The Maryland Geological Society, a non-profit, volunteer organization dedicated to the collection, study, and display of all aspects of the geological sciences, is composed of amateur and professional fossil and mineral collectors. Membership is open to all and visitors are always welcome!
To view the most recent version of the MGS homepage,
January 17th Meeting
The MGS met on January 17th on Zoom. Members are seen here signing on.
During the business portion of the meeting, it was agreed that no dues for 2021 would be collected, and that dues paid for 2020 will be applied to a future dues payment. Resumption of dues collection will be determined at a later date. Individuals seeking to newly join the club for 2021 should fill out a membership application form and send it to Treasurer Rob King without paying the $15 membership dues. The application form and Rob's address can be found on the Join page.
The meeting featured a very interesting and thought provoking talk by paleontologist Bretton Kent on "Giant Sharks of the Maryland Miocene."
Dr. Kent discussed when, how, and why the mega-sharks arose and why many of them went extinct. The slides for his MGS presentation can be found on his website.
Next MeetingMarch 21, 2021. Details on this meeting will be forthcoming.
Mineral of the Meeting
At the January 17th meeting, Bob Farrar presented the mineral of the meeting, sodalite, which features (as its name would suggest) a high sodium content. Sodalite is typically deep blue, but can be found in various other colors. The pink variety is known as hackmanite. Sodalite is particularly valued for its lapidary appeal, but is attractive to gem and mineral collectors as well. A forthcoming issue of the MGS newsletter will feature Bob's article on sodalite.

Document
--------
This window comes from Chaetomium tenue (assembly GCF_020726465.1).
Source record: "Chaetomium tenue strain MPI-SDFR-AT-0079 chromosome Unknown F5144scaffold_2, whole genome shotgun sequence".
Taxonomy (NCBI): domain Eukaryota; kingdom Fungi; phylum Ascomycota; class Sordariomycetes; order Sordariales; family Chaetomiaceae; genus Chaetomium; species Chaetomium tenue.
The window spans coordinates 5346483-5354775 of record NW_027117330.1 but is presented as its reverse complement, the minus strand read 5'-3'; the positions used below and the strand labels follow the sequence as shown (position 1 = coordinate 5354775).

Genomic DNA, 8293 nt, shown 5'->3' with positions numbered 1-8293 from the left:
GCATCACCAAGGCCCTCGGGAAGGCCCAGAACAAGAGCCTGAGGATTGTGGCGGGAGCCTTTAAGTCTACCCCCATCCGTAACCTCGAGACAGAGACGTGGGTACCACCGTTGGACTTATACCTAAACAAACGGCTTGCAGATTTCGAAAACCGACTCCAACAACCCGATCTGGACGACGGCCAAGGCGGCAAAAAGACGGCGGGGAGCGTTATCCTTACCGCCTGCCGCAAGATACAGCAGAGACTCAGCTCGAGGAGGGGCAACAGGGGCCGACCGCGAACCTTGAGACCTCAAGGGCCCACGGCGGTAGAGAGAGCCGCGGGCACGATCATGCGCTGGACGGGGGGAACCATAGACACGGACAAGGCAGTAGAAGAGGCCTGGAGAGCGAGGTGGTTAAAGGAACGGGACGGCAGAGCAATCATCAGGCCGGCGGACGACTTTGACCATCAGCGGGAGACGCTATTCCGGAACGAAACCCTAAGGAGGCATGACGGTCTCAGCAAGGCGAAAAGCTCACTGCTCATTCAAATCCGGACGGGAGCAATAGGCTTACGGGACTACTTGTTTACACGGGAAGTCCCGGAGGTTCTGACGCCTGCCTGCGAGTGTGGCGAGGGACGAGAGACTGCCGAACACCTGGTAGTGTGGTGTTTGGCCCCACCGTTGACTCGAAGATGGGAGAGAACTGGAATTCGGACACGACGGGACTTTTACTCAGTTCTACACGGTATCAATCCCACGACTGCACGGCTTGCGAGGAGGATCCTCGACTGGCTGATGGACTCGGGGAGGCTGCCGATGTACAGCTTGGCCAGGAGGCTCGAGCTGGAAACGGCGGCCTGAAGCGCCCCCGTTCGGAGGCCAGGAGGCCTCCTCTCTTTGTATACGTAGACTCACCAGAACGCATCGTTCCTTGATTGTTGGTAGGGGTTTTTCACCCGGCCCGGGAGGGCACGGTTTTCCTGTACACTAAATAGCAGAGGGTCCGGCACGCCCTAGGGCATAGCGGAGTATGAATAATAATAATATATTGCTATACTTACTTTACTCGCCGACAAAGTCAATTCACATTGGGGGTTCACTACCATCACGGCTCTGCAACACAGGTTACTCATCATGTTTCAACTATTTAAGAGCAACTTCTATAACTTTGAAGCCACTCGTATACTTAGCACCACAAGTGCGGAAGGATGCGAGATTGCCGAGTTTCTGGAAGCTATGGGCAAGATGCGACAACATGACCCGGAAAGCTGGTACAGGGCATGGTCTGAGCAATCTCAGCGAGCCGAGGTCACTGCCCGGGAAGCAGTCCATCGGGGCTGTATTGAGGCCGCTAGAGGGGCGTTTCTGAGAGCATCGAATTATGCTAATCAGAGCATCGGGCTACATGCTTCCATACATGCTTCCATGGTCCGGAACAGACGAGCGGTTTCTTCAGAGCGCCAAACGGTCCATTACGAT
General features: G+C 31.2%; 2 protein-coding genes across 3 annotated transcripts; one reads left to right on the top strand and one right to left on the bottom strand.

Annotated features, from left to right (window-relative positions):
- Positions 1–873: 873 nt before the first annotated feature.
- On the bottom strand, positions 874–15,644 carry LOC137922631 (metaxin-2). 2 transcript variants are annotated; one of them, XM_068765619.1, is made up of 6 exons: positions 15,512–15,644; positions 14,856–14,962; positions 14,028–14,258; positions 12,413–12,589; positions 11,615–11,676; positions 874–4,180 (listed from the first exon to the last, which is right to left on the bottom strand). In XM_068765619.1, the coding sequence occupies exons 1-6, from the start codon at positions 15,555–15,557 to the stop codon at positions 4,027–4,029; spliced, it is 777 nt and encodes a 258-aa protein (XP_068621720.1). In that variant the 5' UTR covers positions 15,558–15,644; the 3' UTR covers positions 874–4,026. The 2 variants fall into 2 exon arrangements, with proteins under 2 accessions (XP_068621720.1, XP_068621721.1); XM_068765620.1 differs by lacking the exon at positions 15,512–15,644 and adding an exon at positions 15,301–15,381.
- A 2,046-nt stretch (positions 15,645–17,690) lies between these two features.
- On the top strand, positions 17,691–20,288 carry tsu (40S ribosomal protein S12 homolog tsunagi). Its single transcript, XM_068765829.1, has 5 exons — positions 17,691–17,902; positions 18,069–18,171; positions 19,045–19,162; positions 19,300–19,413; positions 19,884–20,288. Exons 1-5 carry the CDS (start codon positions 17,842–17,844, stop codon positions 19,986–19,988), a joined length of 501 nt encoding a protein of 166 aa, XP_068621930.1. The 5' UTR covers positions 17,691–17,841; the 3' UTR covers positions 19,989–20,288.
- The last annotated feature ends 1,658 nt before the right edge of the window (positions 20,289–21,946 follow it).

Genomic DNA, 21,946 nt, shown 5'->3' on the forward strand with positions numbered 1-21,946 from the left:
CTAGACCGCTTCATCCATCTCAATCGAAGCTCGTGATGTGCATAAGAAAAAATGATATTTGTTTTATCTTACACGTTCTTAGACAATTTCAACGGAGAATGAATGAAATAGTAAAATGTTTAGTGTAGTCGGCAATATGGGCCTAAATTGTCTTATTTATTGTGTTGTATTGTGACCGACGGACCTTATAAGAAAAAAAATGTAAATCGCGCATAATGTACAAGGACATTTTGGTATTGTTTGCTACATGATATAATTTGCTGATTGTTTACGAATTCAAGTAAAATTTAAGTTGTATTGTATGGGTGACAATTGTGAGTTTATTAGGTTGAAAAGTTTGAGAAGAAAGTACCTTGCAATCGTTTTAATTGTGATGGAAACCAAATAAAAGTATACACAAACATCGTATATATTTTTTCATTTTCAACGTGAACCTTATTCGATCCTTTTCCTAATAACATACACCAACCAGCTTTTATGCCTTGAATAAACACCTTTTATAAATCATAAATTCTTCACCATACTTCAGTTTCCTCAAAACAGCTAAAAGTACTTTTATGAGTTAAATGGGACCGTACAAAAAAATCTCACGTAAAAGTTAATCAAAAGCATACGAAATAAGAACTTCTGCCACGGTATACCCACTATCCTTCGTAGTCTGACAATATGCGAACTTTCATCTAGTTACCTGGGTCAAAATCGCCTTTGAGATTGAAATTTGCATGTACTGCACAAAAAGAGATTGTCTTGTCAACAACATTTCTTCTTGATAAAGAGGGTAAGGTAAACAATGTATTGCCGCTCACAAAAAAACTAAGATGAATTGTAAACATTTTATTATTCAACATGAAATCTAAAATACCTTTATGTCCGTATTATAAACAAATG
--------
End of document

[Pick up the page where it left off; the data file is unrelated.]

(Shown above is a specimen of hackmanite from Afghanistan. This image is reproduced with permission of Rob Lavinsky under Creative Commons Attribution-Share Alike 3.0 Unported license, and is available from Wikimedia Commons.)
EFMLS Online Programs
The Eastern Federation of Mineralogical and Lapidary Societies (of which MGS is a member) often announces online programs that may be of interest to club members. Check out the EFMLS homepage for announcements of these programs.
Want to keep up with some of the latest information on fossils and minerals appearing on the web? Then check out the MGS WebSightings page.
Paleontologist Bretton Kent at an MGS meeting:
Amateur collectors make paleontology possible.
The Maryland Geological Society is a member of the Eastern Federation of Mineralogical and Lapidary Societies and the American Federation of Mineralogical Societies.
The Maryland Geological Society is NOT affiliated with the Maryland Geological Survey, a state governmental organization.
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